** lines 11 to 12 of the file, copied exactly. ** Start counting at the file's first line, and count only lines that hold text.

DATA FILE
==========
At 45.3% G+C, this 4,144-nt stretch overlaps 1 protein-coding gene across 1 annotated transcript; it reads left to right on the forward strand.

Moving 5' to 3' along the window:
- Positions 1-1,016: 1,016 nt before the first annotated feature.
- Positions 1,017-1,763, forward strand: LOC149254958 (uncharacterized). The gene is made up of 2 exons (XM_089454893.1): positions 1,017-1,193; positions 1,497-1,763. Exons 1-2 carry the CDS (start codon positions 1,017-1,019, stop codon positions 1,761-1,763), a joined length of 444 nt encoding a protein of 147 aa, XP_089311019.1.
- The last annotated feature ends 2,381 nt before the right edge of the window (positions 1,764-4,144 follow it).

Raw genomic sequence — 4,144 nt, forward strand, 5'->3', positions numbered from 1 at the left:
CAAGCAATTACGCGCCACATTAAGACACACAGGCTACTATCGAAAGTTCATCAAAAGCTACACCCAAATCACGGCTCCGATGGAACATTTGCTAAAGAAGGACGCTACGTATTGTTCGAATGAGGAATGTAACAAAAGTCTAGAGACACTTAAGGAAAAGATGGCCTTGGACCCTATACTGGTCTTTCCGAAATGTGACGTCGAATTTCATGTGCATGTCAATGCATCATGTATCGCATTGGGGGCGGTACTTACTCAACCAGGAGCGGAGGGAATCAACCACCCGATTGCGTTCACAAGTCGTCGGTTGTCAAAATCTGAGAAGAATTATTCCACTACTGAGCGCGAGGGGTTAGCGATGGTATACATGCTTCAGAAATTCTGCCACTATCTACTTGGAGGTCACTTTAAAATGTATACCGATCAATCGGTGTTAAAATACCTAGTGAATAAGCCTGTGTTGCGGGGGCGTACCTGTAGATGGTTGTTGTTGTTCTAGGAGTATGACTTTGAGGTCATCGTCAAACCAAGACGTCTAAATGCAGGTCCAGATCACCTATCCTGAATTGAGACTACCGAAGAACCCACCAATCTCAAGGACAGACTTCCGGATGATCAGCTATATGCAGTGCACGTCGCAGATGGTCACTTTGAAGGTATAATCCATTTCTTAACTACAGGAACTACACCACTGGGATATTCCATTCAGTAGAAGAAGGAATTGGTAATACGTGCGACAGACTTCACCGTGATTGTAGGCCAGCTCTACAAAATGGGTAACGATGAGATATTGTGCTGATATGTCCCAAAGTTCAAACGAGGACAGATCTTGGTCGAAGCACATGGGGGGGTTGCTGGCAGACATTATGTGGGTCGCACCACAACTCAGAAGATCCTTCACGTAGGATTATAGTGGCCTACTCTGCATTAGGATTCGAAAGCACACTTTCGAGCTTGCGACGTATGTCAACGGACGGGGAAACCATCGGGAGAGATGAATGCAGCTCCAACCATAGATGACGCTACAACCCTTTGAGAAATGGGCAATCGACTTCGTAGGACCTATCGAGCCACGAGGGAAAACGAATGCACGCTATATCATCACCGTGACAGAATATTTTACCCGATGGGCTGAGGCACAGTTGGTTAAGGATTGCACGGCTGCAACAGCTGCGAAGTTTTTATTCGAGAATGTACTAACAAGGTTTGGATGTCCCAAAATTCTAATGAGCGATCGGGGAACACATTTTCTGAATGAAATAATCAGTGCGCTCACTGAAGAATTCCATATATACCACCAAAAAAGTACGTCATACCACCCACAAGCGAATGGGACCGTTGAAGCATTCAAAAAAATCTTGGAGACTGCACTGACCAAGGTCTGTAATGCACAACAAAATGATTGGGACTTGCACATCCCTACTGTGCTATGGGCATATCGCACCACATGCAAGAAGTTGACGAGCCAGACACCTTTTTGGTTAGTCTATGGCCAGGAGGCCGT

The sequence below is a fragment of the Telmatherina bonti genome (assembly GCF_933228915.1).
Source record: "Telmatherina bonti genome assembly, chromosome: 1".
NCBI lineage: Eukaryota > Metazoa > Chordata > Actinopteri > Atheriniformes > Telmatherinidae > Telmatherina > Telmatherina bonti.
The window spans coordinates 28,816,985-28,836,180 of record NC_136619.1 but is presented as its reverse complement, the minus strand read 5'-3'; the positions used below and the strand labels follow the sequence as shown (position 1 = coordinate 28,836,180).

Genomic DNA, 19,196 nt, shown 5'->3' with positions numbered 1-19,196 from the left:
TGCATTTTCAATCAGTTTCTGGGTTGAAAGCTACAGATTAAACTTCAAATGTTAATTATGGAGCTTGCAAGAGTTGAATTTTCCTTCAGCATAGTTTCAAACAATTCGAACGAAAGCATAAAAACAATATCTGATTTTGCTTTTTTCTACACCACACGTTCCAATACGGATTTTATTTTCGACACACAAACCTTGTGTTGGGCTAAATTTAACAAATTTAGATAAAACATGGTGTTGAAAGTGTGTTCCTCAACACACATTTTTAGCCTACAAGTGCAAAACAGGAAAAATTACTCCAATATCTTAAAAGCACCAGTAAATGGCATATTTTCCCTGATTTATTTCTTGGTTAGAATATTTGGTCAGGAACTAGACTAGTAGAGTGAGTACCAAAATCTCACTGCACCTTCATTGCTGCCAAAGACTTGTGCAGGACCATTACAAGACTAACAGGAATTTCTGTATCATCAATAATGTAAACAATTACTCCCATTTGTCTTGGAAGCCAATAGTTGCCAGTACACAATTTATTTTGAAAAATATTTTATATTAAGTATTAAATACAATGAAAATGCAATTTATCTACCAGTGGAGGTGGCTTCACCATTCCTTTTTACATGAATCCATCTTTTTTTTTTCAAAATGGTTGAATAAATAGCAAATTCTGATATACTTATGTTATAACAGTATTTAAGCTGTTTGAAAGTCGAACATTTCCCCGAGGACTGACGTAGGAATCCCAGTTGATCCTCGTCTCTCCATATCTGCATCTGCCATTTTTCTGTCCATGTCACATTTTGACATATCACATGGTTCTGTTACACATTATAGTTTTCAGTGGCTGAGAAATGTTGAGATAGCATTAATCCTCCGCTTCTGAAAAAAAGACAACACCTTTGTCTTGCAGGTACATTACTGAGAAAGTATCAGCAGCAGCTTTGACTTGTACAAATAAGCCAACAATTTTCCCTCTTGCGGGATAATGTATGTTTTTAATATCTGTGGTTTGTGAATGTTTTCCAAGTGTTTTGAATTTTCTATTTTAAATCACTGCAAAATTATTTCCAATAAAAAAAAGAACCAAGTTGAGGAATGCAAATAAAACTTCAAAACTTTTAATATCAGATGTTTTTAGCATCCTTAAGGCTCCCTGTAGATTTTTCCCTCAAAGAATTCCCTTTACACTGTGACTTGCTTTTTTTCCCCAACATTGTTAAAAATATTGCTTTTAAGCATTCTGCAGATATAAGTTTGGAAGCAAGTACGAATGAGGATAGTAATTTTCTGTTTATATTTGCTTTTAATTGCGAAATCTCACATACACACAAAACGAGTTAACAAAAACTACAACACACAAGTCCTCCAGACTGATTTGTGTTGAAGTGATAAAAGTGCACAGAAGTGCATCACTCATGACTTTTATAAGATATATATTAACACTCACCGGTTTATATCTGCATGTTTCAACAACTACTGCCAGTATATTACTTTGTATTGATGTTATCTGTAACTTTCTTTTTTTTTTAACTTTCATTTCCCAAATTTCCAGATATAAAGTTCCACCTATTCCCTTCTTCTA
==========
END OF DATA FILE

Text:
The window spans coordinates 28,816,985-28,836,180 of record NC_136619.1 but is presented as its reverse complement, the minus strand read 5'-3'; the positions used below and the strand labels follow the sequence as shown (position 1 = coordinate 28,836,180).

Genomic DNA, 19,196 nt, shown 5'->3' with positions numbered 1-19,196 from the left: